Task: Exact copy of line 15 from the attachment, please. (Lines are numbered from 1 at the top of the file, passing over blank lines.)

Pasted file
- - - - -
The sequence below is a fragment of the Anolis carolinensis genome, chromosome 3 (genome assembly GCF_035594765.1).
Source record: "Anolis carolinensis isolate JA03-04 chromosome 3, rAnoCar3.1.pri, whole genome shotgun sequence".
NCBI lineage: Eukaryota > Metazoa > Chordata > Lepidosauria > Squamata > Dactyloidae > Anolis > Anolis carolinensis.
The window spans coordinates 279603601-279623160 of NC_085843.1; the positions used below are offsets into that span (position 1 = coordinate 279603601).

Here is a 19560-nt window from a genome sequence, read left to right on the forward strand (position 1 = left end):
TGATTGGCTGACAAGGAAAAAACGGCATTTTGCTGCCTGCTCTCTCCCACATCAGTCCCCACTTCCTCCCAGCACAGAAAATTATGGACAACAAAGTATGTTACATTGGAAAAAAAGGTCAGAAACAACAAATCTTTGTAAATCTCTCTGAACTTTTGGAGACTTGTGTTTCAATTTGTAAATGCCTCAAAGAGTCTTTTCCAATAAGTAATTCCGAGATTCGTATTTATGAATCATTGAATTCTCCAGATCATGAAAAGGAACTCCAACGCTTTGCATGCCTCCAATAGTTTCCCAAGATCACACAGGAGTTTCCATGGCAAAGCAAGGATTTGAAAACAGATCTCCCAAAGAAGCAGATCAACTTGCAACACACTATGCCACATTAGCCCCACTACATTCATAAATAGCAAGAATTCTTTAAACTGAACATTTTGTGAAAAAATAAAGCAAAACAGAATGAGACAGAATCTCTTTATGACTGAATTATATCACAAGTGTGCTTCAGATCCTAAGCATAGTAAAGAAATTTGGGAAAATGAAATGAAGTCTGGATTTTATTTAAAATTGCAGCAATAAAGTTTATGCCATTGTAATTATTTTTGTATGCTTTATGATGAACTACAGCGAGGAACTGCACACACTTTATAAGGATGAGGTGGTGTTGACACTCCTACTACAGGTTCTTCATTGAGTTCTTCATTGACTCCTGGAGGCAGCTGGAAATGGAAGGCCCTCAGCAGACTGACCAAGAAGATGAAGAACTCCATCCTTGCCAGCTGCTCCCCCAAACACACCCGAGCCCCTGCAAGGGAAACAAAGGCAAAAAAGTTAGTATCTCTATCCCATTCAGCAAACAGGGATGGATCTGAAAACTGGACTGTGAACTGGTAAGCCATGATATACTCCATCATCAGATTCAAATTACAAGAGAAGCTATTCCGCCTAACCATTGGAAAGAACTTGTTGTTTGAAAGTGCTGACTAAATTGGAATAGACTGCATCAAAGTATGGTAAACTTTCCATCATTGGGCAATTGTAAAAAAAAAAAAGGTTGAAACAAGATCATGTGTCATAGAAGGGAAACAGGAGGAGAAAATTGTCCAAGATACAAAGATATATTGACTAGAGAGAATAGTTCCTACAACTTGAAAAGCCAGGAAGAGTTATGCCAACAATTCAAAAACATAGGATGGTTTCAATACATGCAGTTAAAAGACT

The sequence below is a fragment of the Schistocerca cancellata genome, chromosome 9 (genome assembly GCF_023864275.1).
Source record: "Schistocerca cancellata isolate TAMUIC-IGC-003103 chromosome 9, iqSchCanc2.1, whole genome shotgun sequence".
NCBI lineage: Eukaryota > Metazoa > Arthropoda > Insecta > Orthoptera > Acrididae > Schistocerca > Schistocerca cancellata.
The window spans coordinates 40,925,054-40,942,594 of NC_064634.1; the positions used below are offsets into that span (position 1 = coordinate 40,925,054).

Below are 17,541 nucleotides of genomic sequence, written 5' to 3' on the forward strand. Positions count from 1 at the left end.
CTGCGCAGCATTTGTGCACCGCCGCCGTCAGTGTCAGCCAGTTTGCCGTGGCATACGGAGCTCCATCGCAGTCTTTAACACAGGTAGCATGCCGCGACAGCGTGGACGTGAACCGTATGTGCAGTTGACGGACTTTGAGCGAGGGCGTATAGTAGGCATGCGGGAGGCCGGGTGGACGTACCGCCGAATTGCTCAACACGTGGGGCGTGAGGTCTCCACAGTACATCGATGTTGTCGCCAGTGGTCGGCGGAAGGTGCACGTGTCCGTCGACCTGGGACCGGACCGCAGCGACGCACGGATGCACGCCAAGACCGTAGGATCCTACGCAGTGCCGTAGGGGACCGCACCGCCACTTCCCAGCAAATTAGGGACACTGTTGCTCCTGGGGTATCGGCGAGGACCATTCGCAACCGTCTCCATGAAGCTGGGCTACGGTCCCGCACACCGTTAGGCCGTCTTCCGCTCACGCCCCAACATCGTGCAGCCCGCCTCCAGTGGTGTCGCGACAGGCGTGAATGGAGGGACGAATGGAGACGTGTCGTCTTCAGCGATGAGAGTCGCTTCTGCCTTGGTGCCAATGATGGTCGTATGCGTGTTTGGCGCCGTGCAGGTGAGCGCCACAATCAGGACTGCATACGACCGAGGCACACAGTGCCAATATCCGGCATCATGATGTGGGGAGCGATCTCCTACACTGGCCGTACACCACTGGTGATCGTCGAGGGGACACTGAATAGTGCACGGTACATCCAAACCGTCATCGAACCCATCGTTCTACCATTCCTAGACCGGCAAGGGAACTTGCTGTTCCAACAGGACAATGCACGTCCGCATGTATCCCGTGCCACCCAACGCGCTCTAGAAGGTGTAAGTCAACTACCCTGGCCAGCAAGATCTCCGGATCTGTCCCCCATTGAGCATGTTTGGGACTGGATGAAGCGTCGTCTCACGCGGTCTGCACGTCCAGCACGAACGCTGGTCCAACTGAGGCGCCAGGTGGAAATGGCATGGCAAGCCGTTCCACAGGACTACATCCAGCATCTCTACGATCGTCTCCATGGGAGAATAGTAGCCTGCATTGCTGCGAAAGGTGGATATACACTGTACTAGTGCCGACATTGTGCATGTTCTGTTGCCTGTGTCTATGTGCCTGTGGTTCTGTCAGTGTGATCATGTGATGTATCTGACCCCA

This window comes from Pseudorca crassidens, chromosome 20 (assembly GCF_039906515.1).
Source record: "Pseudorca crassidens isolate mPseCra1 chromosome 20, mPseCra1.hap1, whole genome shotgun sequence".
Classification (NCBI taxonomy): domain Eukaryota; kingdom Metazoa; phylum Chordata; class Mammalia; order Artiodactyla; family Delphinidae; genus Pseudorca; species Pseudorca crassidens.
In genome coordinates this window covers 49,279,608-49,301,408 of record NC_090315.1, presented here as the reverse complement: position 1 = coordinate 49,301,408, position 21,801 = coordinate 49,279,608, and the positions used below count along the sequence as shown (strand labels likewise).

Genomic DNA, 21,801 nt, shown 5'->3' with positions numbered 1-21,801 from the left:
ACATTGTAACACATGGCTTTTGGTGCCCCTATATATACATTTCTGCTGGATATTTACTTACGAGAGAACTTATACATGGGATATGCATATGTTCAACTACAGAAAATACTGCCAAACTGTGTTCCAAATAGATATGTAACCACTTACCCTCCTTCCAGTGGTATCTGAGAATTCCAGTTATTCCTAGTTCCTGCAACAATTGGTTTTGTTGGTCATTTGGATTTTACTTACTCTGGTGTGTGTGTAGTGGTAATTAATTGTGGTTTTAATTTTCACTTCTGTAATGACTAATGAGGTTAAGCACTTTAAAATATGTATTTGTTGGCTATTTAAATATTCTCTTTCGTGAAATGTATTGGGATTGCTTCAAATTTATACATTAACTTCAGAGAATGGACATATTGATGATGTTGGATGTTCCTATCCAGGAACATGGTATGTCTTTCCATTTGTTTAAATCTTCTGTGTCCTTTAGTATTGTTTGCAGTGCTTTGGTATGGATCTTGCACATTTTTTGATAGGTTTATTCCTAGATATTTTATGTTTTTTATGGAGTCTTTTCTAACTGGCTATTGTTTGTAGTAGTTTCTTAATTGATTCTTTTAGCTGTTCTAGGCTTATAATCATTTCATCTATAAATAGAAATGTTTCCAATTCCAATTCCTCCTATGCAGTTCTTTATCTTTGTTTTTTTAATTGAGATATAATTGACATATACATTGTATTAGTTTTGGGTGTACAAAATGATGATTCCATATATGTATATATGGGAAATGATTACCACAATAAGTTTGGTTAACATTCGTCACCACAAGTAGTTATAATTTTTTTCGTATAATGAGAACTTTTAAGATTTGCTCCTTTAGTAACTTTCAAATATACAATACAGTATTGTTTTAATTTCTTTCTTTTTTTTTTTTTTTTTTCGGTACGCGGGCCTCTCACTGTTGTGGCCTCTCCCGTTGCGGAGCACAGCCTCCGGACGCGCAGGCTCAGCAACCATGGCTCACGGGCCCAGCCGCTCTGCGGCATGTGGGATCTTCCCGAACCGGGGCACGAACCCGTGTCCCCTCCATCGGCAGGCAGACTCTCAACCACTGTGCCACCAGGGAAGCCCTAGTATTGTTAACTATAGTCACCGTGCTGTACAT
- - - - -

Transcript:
Classification (NCBI taxonomy): domain Eukaryota; kingdom Metazoa; phylum Chordata; class Mammalia; order Artiodactyla; family Delphinidae; genus Pseudorca; species Pseudorca crassidens.